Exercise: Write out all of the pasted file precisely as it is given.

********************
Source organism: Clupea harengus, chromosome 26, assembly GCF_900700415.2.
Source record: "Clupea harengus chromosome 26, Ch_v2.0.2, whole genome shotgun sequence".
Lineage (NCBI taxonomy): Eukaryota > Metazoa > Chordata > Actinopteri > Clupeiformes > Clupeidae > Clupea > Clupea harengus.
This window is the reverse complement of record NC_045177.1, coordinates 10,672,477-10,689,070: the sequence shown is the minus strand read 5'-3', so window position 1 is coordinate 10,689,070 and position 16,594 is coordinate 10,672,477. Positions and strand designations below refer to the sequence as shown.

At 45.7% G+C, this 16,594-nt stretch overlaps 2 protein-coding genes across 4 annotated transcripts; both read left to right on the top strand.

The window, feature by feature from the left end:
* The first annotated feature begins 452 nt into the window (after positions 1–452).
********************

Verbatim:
Source organism: Clupea harengus, chromosome 26, assembly GCF_900700415.2.
Source record: "Clupea harengus chromosome 26, Ch_v2.0.2, whole genome shotgun sequence".
Lineage (NCBI taxonomy): Eukaryota > Metazoa > Chordata > Actinopteri > Clupeiformes > Clupeidae > Clupea > Clupea harengus.
This window is the reverse complement of record NC_045177.1, coordinates 10,672,477-10,689,070: the sequence shown is the minus strand read 5'-3', so window position 1 is coordinate 10,689,070 and position 16,594 is coordinate 10,672,477. Positions and strand designations below refer to the sequence as shown.

At 45.7% G+C, this 16,594-nt stretch overlaps 2 protein-coding genes across 4 annotated transcripts; both read left to right on the top strand.

The window, feature by feature from the left end:
* The first annotated feature begins 452 nt into the window (after positions 1–452).